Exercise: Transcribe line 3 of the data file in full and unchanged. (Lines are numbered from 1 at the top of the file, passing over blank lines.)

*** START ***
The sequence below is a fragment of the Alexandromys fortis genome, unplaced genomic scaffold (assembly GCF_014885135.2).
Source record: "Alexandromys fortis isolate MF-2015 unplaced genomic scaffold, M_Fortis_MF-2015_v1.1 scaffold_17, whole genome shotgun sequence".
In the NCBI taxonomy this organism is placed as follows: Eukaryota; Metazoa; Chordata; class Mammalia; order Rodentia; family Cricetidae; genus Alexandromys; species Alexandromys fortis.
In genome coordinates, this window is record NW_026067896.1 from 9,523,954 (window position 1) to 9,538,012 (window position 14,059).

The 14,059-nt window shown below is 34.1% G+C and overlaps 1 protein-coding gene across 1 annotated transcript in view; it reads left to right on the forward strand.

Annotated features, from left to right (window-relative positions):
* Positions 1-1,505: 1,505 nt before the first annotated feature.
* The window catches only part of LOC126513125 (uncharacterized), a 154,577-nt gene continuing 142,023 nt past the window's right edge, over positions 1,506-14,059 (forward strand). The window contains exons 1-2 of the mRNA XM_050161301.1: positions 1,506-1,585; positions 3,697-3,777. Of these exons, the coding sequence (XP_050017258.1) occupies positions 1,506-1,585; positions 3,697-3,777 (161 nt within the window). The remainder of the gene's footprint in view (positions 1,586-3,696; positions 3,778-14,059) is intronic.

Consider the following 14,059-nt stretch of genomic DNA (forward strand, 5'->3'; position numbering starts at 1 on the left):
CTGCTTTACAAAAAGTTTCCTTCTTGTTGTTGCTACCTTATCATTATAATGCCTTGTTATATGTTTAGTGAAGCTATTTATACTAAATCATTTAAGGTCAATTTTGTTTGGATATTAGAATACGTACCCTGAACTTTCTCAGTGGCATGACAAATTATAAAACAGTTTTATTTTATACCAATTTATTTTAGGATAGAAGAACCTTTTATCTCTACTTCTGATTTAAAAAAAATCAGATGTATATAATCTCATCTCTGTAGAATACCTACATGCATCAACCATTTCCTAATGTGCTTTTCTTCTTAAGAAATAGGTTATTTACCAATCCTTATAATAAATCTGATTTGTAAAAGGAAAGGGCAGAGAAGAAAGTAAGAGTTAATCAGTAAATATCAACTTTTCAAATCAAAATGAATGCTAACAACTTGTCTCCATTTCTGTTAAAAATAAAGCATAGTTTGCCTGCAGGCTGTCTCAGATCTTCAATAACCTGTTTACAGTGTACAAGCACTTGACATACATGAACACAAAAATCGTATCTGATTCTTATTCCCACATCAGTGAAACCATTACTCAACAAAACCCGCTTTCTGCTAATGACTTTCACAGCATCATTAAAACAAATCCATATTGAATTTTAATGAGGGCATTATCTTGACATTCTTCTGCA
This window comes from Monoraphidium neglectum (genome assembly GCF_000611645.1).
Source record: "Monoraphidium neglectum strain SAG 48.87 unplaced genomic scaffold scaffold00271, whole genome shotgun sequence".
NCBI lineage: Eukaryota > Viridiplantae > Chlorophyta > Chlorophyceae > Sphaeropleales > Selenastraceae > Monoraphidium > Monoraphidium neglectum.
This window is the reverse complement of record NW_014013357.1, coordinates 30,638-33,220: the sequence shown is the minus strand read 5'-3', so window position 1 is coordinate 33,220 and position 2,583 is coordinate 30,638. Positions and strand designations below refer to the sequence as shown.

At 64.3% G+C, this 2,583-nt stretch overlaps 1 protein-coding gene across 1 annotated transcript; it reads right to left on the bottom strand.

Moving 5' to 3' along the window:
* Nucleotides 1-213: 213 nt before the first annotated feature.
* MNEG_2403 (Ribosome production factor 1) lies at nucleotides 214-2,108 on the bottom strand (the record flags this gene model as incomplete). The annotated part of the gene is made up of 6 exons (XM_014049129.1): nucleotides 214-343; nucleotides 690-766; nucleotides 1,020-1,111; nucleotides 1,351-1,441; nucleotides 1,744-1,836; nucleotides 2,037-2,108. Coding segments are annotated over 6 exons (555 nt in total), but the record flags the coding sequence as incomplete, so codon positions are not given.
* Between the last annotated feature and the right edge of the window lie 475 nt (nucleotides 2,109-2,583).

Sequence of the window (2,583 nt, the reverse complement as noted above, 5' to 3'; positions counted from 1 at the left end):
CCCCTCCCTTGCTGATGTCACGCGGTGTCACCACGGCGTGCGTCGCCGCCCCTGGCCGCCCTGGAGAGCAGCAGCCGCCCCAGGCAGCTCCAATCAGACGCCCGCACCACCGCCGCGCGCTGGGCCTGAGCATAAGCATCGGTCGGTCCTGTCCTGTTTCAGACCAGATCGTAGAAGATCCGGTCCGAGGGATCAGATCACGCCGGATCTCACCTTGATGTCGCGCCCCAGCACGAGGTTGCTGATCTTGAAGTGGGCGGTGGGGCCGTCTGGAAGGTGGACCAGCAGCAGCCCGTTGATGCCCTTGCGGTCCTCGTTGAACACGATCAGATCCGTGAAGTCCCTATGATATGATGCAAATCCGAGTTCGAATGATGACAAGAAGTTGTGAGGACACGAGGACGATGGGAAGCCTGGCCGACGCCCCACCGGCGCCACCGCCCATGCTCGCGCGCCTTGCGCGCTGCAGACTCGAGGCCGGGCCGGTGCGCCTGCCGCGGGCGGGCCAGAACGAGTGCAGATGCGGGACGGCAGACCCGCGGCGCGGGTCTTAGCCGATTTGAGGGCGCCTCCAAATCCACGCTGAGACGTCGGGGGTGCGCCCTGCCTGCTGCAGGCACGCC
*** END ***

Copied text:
In the NCBI taxonomy this organism is placed as follows: Eukaryota; Metazoa; Chordata; class Mammalia; order Rodentia; family Cricetidae; genus Alexandromys; species Alexandromys fortis.